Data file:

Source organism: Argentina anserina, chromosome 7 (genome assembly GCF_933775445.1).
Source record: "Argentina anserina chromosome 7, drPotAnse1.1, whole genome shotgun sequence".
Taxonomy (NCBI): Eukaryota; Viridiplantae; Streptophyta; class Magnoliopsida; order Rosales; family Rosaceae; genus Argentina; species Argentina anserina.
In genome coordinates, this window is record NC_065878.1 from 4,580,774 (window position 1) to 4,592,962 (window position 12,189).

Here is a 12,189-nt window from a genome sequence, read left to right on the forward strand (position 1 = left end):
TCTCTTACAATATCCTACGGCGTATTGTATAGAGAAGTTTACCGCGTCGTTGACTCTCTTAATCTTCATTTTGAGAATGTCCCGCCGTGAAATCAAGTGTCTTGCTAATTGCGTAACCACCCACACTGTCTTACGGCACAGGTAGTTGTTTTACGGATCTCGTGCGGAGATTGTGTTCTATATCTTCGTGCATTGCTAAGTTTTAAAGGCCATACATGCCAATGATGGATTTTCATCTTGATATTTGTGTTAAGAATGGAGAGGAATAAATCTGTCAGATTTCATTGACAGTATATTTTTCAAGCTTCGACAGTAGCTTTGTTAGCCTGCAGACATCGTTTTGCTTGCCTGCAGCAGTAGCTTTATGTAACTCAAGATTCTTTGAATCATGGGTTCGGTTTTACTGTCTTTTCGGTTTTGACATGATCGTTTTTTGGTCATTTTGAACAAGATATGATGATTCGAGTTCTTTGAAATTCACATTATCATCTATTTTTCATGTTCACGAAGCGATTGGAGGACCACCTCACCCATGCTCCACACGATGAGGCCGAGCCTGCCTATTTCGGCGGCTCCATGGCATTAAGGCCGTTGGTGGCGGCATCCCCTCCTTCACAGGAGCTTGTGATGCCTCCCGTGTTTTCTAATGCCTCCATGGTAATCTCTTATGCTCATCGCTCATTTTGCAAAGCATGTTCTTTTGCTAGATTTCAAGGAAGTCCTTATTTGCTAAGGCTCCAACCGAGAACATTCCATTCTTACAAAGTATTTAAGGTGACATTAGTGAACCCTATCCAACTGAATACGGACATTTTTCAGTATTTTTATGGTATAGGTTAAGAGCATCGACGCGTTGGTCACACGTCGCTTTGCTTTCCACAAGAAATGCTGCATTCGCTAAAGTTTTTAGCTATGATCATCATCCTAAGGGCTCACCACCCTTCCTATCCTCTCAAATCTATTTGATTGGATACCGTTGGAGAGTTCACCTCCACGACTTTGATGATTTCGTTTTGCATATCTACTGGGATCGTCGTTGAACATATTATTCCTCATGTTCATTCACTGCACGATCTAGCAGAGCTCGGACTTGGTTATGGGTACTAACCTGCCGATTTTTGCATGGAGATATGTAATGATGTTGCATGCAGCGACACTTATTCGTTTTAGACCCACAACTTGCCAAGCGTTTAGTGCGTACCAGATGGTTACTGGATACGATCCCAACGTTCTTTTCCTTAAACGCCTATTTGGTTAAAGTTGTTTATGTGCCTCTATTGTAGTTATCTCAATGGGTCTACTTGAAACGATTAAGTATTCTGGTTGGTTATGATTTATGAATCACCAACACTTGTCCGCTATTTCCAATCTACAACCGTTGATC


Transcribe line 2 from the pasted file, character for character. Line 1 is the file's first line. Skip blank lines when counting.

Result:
Source record: "Argentina anserina chromosome 7, drPotAnse1.1, whole genome shotgun sequence".